Building Care and Public Memory: Artist Talk with The Tandang Sora Project
Join us for an evening of conversation at the crossroads of art, history, and care. Meet the artists of “The Tandang Sora Project: Building Care and Public Memory” exhibition as they share their approaches for bringing care into public spaces and memories. Discover their methods, including participatory research, portraiture, and art, in illuminating the stories and contributions of immigrant Filipino women in Queens.
Princes De Leon is a student at CUNY City College of New York where she is pursuing a degree in Architecture (B.Arch) at the Bernard and Anne Spitzer School of Architecture. Princes is a first-generation Filipino-American and currently lives in Queens, New York. In her free time, she works part-time waiting tables and helps manage her parent’s businesses at Amazing Grace Restaurant and Amazing Grace Grocery, located in the heart of Little Manila, Queens. When her parents first opened Amazing Grace Restaurant during the start of the COVID pandemic in November 2020, Princes worked full-time at her family’s business while taking classes online as a high school senior. It was through this experience that she was able to connect with the migrant Filipino community within Woodside and became interested in community-based design. Recently, Princes has made efforts towards being active in her neighborhood by testifying before the NYC Districting Commission. Currently, Princes is the architectural intern for Little Manila Queens Bayanihan Arts where she uses her technical skill sets from being an architecture student to involve herself with community-based arts and creative placekeeping efforts for the diasporic Filipino community in Woodside, Queens. In the future, she aspires to use her passion for advocacy to enrich communities through urban planning and architecture.
Xenia Diente specializes in the field of public art and lives in Woodside Queens, NYC. With twenty years of public service, Xenia currently serves as Public Art Deputy Director for the NYC Department of Design and Construction overseeing the agency’s public art program. She works extensively with emerging and established visual artists to design, fabricate and install public art in civic facilities and infrastructure for the NYC Department of Cultural Affairs Percent for Art Program and serves as a liaison to the NYC Public Design Commission. Other program areas include temporary art at construction sites, artwork conservation, Public Artist in Residence, and BUILT/NYC, a pilot program for furniture and industrial designers. In 2021, she was invited to serve on the cultural committee on the Urban Design Forums “Streets Ahead” Working group to advance ideas and proposals to envision a more vibrant, equitable streetscape. Xenia’s work as an artist ranges from social practice artist in residence led by Rick Lowe at the Atlantic Center for the Arts to recently 2020 Create Change Artist in Residence through The Laundromat Project supporting creative placekeeping efforts in Little Manila, Queens. Xenia is active in her neighborhood, and is the founder of Little Manila Queens Bayanihan Arts, a collaboration between artists and cultural workers who support community-based arts and creative placekeeping efforts by and for the diasporic Filipino community in Woodside, Queens, as well as the greater New York City area. She serves on the executive board of the Filipino American National History Society NY chapter. Xenia holds a BFA from The Cooper Union for the Advancement of Science and Art. She is also a Coro New York Leadership Center graduate.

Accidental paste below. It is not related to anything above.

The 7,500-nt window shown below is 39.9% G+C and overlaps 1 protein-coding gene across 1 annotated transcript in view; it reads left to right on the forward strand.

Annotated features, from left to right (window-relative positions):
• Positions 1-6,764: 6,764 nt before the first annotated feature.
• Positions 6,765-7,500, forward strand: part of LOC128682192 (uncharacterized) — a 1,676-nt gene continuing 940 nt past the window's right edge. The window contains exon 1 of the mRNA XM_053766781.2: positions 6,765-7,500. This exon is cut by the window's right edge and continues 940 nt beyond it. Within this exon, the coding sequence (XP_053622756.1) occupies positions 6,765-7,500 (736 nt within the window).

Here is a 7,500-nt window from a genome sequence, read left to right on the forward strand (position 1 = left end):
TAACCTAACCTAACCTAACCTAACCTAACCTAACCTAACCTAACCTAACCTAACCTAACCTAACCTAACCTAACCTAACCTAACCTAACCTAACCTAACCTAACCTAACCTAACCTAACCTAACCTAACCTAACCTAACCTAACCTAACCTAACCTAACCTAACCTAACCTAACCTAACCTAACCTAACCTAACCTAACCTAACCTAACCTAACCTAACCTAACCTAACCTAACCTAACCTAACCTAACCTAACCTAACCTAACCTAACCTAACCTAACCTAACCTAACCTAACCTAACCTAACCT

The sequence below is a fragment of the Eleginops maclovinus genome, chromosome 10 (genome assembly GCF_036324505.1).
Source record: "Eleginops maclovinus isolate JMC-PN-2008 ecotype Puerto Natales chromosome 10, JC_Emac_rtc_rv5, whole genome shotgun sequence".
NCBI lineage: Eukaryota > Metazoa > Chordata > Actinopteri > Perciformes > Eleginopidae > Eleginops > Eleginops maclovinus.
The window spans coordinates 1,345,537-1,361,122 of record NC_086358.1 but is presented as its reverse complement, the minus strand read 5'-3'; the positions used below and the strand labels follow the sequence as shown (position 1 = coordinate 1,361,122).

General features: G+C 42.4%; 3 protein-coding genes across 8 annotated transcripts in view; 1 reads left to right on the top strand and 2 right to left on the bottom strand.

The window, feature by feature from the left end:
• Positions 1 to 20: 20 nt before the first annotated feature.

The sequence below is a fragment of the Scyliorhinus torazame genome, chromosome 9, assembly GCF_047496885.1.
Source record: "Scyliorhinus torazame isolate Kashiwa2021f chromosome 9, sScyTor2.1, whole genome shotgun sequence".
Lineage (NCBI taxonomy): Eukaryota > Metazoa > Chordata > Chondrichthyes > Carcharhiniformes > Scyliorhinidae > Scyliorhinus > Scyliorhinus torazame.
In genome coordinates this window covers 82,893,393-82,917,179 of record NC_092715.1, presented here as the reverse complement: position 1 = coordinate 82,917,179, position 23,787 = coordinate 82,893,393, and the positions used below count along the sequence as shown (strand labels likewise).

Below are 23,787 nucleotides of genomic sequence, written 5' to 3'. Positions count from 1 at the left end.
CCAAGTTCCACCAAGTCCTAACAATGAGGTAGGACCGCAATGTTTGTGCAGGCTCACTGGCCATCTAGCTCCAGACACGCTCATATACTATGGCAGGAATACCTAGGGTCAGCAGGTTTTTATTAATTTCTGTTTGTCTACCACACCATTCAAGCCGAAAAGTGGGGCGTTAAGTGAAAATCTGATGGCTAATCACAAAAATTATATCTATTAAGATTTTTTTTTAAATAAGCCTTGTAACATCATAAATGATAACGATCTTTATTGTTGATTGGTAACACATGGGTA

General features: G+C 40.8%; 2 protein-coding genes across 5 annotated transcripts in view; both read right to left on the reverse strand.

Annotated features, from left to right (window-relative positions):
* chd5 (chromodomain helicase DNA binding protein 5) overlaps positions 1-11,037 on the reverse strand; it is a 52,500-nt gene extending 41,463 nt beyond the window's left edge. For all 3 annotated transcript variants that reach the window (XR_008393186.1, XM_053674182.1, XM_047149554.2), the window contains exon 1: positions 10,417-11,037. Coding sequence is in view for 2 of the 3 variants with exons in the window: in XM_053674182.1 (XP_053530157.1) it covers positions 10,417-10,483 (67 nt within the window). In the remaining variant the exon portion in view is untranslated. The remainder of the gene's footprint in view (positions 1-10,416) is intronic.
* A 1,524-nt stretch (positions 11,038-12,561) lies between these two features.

Jaclyn Reyes is a visual, performing and teaching artist, designer, and cultural organizer based in New York City. She engages in social practice, community-based art, and creative place-keeping interventions with Little Manila Queens Bayanihan Arts. She earned her BFA in Art Photography from Syracuse University after studying studio art at California State University Long Beach. In 2019, she completed her master’s degree in Arts in Education at Harvard Graduate School of Education. Currently, she is PhD student in Social Welfare at The City University of New York (CUNY) Graduate Center, where she is examining diaspora engagement in transnational care systems.
Kimberly Tate (she/they/we), founder of Studio Galaxxxia, is a multidisciplinary embodied truth seeker, designer, dancer, yoga teacher, organizer and mother based in Flatbush, Brooklyn (unceded Munsee and Canarsie Lenape land). She is the granddaughter of Alfred & Josefina Pacho Tate and Felipe & Rosario Alibadbad Serrano from Leyte, Philippines. Trained as an architect and practicing across disciplinary boundaries, Kimberly makes work to dream, to heal, to make space for grief and joy, to build kinship and belonging, to honor and restore our embodied inheritance and to recover agency in spheres we inhabit and design. She is also design faculty at Parsons School of Design at the New School, a Laundromat Project Create Change Fellowship alum and an educator at the AIANY Center for Architecture.